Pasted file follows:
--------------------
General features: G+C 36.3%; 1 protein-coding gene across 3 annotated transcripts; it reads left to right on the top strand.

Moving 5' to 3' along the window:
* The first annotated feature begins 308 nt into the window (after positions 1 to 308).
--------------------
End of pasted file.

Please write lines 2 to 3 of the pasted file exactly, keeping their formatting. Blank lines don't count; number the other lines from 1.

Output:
Moving 5' to 3' along the window:
* The first annotated feature begins 308 nt into the window (after positions 1 to 308).